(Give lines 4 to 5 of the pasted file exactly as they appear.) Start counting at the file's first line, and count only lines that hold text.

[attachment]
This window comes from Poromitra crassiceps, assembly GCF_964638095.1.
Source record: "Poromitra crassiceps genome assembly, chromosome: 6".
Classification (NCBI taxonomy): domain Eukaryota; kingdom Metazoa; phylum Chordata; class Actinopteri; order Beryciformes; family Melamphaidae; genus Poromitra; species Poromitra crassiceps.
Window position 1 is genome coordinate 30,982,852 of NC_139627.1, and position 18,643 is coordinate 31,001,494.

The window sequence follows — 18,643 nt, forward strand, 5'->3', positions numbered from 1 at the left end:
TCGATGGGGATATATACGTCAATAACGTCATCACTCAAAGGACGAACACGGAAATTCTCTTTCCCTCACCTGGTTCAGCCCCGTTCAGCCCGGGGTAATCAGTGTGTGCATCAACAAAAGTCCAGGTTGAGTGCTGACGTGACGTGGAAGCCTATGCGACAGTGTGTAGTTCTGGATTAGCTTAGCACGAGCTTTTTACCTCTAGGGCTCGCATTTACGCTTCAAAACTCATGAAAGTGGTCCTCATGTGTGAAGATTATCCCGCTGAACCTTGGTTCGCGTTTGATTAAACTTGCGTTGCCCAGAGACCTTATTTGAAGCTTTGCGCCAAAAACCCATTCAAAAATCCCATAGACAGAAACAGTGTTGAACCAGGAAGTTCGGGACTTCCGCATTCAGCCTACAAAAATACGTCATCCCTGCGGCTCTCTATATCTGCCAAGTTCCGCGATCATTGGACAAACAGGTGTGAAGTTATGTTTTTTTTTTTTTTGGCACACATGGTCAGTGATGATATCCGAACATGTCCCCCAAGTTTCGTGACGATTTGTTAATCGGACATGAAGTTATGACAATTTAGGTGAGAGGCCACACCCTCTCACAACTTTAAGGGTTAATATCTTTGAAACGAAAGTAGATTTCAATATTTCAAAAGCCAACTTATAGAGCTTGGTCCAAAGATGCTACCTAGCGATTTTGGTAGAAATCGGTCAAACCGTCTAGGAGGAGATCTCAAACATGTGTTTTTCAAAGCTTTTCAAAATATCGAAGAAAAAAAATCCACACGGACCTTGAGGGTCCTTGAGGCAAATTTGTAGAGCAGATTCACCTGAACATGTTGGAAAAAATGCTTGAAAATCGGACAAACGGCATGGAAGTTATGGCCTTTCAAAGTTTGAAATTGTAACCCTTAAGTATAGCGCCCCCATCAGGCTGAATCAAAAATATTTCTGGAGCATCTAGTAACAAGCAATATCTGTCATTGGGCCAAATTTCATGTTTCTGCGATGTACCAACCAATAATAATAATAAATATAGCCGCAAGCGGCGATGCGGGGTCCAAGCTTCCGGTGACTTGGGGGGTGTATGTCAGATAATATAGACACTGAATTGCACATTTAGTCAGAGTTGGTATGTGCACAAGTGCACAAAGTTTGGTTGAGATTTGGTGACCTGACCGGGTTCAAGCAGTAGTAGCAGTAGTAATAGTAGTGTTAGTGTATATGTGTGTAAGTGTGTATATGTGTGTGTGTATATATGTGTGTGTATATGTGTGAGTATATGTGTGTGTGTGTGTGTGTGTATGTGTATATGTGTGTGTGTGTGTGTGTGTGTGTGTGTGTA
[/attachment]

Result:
Window position 1 is genome coordinate 30,982,852 of NC_139627.1, and position 18,643 is coordinate 31,001,494.

The window sequence follows — 18,643 nt, forward strand, 5'->3', positions numbered from 1 at the left end: